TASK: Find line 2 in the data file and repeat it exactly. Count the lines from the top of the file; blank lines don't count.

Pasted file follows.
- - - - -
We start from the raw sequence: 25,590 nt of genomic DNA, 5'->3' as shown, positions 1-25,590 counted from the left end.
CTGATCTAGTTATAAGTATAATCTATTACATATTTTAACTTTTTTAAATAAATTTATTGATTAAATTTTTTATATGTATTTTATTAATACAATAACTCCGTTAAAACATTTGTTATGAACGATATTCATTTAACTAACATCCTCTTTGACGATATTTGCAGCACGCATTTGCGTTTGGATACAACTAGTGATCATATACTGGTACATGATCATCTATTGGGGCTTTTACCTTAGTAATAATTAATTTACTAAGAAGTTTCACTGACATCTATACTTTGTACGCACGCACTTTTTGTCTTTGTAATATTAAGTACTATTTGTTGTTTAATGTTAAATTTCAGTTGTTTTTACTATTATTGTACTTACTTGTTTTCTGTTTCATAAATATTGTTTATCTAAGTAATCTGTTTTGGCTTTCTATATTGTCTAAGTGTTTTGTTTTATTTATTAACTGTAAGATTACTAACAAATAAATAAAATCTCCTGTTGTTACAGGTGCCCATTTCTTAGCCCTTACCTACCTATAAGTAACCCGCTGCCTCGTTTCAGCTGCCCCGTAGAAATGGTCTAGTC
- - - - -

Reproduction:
CTGATCTAGTTATAAGTATAATCTATTACATATTTTAACTTTTTTAAATAAATTTATTGATTAAATTTTTTATATGTATTTTATTAATACAATAACTCCGTTAAAACATTTGTTATGAACGATATTCATTTAACTAACATCCTCTTTGACGATATTTGCAGCACGCATTTGCGTTTGGATACAACTAGTGATCATATACTGGTACATGATCATCTATTGGGGCTTTTACCTTAGTAATAATTAATTTACTAAGAAGTTTCACTGACATCTATACTTTGTACGCACGCACTTTTTGTCTTTGTAATATTAAGTACTATTTGTTGTTTAATGTTAAATTTCAGTTGTTTTTACTATTATTGTACTTACTTGTTTTCTGTTTCATAAATATTGTTTATCTAAGTAATCTGTTTTGGCTTTCTATATTGTCTAAGTGTTTTGTTTTATTTATTAACTGTAAGATTACTAACAAATAAATAAAATCTCCTGTTGTTACAGGTGCCCATTTCTTAGCCCTTACCTACCTATAAGTAACCCGCTGCCTCGTTTCAGCTGCCCCGTAGAAATGGTCTAGTC